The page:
By Charles Walters and Esper K. Chandler
All any farmer really wants is the best uptake of plant nutrients for his or her crops. In order to make sure crops efficiently uptake all they need, crop expert Esper K. Chandler says, “We have to reestablish the humus function of the soil, the basis for natural/organic sustainable farming.” And this means putting water best practices into use.
The drip-irrigation system is a valued key to best watering practices. Not only does it make it possible to feed the plant vital nutrients – especially phosphates – on a cafeteria basis, it enables uptake of existing soil phosphates, thereby doubling the potential.
Then multiple products of humus, lignosulfates, enzymes, soil inoculants, hormones such as in seaweeds, cytokinins, auxins, and gibberellins bring on another synergistic effect, all of them answering the plant’s call for help.
Agronomists have had to reassess the role of nature’s unpaid workers, soil microorganisms, and their role in forcing a new look at the observed facts of the situation. Chandler is an agronomist who clearly achieved consensus between natural/organic, sustainable, and conventional farming.
Ask the plant
“Ask the Plant” is the title of a book written by Esper K. Chandler and Acres U.S.A. founder Charles Walters, about “reading” plants to understand their needs, and how to produce a better crop using fertilizers and soil-building ingredients only as needed.
Ever pragmatic, ever alert to the day-to-day stages of a plant’s life and production, Chandler has added to the usual scrutiny of cations and anions and the usual science of soil laboratories a norm all his own.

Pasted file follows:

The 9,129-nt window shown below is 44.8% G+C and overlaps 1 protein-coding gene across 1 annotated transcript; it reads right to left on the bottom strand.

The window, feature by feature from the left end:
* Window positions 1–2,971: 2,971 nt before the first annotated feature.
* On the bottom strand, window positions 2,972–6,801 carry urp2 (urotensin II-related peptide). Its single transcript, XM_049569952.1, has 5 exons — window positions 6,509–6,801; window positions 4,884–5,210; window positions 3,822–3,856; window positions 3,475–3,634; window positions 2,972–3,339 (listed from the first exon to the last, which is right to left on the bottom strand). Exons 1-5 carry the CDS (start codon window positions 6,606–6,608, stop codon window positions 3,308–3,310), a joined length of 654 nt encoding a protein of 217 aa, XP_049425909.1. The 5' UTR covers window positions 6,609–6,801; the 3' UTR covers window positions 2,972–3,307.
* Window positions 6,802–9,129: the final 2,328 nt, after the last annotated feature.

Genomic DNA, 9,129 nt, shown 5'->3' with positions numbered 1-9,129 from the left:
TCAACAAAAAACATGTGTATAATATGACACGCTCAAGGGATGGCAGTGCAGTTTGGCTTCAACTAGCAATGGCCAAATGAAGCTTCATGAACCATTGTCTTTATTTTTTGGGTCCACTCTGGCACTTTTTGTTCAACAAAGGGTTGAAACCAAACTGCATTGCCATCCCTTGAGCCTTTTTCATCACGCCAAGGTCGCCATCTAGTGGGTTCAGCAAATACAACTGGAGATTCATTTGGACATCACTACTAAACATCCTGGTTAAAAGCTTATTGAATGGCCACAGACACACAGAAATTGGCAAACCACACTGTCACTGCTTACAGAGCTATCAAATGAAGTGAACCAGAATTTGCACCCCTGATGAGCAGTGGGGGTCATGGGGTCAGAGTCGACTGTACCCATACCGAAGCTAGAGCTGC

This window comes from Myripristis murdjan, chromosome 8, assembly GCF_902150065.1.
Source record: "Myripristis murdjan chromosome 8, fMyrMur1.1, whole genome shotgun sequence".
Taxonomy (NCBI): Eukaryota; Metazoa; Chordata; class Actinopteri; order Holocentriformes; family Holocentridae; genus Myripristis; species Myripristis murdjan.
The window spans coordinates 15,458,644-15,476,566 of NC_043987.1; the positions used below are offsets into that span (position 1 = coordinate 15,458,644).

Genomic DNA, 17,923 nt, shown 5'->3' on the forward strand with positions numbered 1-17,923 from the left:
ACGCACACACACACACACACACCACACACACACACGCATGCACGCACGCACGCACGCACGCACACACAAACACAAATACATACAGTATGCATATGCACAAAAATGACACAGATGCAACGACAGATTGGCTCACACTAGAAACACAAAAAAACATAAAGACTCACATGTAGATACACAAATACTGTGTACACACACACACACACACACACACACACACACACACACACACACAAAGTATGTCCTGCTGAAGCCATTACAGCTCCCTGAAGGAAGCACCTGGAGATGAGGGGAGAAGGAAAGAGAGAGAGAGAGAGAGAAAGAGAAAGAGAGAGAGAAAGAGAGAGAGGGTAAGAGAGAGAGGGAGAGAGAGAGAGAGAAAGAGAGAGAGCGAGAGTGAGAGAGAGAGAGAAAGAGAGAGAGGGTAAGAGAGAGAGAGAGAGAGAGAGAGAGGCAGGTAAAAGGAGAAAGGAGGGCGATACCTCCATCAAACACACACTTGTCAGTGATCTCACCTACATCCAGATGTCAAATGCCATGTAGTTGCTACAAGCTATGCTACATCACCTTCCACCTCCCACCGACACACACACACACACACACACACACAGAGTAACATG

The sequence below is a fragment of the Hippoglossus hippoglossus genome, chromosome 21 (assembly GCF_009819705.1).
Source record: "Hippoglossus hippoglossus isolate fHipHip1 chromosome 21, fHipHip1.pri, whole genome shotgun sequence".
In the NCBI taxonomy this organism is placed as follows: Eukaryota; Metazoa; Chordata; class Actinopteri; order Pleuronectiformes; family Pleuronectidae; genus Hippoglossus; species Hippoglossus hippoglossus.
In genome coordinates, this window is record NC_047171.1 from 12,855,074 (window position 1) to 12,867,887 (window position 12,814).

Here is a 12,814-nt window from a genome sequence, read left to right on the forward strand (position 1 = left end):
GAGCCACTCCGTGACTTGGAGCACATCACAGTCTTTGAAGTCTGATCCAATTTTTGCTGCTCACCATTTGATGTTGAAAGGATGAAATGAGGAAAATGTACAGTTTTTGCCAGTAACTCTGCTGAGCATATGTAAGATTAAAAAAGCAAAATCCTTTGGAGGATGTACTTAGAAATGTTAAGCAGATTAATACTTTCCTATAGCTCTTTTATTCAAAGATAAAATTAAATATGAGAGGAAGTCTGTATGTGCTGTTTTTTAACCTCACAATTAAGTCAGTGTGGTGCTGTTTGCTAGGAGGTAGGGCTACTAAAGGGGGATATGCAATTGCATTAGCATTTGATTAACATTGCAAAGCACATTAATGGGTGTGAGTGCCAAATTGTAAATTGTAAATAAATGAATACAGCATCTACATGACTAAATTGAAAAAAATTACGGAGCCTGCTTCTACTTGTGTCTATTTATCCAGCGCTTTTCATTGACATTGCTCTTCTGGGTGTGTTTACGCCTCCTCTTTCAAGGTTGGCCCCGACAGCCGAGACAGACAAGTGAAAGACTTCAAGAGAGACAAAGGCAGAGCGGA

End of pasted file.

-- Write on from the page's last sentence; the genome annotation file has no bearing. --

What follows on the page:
When Chandler’s “ask the plant” dictum is invoked, the objective is to predict future growth. A correct prediction allows remedial action in the soil and/or in the water — drip, center pivot, or flood — or foliar on the leaf. A reliable soil test of available nutrients is also beneficial.
“The plant drinks and eats every day, not once a season,” Chandler says. “It has only the capacity nature has provided. But we have been taught to put all of that phosphate on as well as most of our nitrogen. Then we side-dress more nitrogen. But when we use our CO2 soil test to see what is actually available to that plant, plus the petiole sap test, we find the phosphate in a decreasing availability mode with time.”
Does the plant have enough water?
A pioneer in helping to bring highly productive drip-irrigation to both the Rio Grande Valley and other parts of Texas and the South, Chandler was forced to observe that often dry land made just as much yield in terms of bales as irrigated acres. “The example,” says Chandler, “is peanuts. The yield can be superb, yet the crop can go to rot unharvested in the field.”
After making allowances for the mix of electrical impulses contained in natural light, Chandler says, “The first answer I ask the plant to furnish is: Have you got enough or too much water?” Iron levels in the plants are good indicators, but not absolute.
Water is the overriding factor, but then the most efficient use of water comes from having balanced nutrition.
Almost any good laboratory has shelves that are swaybacked with research proving that nitrogen and water will grow vegetative volume, but not quality. Under conditions of balanced nutrition, quality and yield become a given. In vegetable crops, quality means food value to the human consumer and shelf life for shippers and retailers.
Many factors affect the root’s ability to take up nutrients. Temperature is never a given, yet always affects chemical actions. Too cold, the plant struggles. Too hot, wilt asserts itself.